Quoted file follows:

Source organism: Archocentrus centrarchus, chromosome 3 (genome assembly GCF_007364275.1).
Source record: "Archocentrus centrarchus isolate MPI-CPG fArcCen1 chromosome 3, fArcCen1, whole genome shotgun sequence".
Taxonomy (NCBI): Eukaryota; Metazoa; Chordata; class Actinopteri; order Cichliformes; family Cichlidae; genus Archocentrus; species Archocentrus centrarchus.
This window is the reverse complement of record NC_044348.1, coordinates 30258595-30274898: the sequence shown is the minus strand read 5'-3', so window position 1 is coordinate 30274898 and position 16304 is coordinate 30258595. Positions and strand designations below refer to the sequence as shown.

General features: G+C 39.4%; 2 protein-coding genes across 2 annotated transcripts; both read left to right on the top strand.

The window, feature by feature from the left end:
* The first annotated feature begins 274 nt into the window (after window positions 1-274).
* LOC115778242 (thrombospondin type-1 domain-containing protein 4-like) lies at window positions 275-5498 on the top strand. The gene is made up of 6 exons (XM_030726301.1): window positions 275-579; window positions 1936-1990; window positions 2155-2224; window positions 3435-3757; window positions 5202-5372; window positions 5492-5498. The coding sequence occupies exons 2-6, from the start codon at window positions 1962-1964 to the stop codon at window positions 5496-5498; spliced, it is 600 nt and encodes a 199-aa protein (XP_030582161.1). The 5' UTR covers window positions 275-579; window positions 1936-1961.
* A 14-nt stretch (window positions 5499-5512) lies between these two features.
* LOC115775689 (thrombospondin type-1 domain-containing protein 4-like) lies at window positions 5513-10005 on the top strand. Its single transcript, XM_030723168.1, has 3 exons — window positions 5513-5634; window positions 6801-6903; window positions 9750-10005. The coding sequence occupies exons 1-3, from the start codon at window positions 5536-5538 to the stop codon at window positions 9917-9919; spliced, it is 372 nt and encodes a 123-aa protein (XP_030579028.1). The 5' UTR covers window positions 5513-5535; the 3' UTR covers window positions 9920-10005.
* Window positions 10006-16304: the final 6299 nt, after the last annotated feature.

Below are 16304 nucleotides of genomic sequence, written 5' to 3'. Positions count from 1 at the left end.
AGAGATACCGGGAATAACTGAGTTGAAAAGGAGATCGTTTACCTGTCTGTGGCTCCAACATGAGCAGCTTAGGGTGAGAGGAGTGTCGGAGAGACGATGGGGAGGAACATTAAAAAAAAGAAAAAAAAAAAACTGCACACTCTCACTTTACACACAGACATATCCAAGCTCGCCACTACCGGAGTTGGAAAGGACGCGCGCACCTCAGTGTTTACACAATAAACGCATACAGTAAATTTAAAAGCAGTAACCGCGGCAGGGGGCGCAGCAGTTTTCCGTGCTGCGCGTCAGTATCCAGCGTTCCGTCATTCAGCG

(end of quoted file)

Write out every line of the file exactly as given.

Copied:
Source organism: Archocentrus centrarchus, chromosome 3 (genome assembly GCF_007364275.1).
Source record: "Archocentrus centrarchus isolate MPI-CPG fArcCen1 chromosome 3, fArcCen1, whole genome shotgun sequence".
Taxonomy (NCBI): Eukaryota; Metazoa; Chordata; class Actinopteri; order Cichliformes; family Cichlidae; genus Archocentrus; species Archocentrus centrarchus.
This window is the reverse complement of record NC_044348.1, coordinates 30258595-30274898: the sequence shown is the minus strand read 5'-3', so window position 1 is coordinate 30274898 and position 16304 is coordinate 30258595. Positions and strand designations below refer to the sequence as shown.

General features: G+C 39.4%; 2 protein-coding genes across 2 annotated transcripts; both read left to right on the top strand.

The window, feature by feature from the left end:
* The first annotated feature begins 274 nt into the window (after window positions 1-274).
* LOC115778242 (thrombospondin type-1 domain-containing protein 4-like) lies at window positions 275-5498 on the top strand. The gene is made up of 6 exons (XM_030726301.1): window positions 275-579; window positions 1936-1990; window positions 2155-2224; window positions 3435-3757; window positions 5202-5372; window positions 5492-5498. The coding sequence occupies exons 2-6, from the start codon at window positions 1962-1964 to the stop codon at window positions 5496-5498; spliced, it is 600 nt and encodes a 199-aa protein (XP_030582161.1). The 5' UTR covers window positions 275-579; window positions 1936-1961.
* A 14-nt stretch (window positions 5499-5512) lies between these two features.
* LOC115775689 (thrombospondin type-1 domain-containing protein 4-like) lies at window positions 5513-10005 on the top strand. Its single transcript, XM_030723168.1, has 3 exons — window positions 5513-5634; window positions 6801-6903; window positions 9750-10005. The coding sequence occupies exons 1-3, from the start codon at window positions 5536-5538 to the stop codon at window positions 9917-9919; spliced, it is 372 nt and encodes a 123-aa protein (XP_030579028.1). The 5' UTR covers window positions 5513-5535; the 3' UTR covers window positions 9920-10005.
* Window positions 10006-16304: the final 6299 nt, after the last annotated feature.

Below are 16304 nucleotides of genomic sequence, written 5' to 3'. Positions count from 1 at the left end.
AGAGATACCGGGAATAACTGAGTTGAAAAGGAGATCGTTTACCTGTCTGTGGCTCCAACATGAGCAGCTTAGGGTGAGAGGAGTGTCGGAGAGACGATGGGGAGGAACATTAAAAAAAAGAAAAAAAAAAAACTGCACACTCTCACTTTACACACAGACATATCCAAGCTCGCCACTACCGGAGTTGGAAAGGACGCGCGCACCTCAGTGTTTACACAATAAACGCATACAGTAAATTTAAAAGCAGTAACCGCGGCAGGGGGCGCAGCAGTTTTCCGTGCTGCGCGTCAGTATCCAGCGTTCCGTCATTCAGCG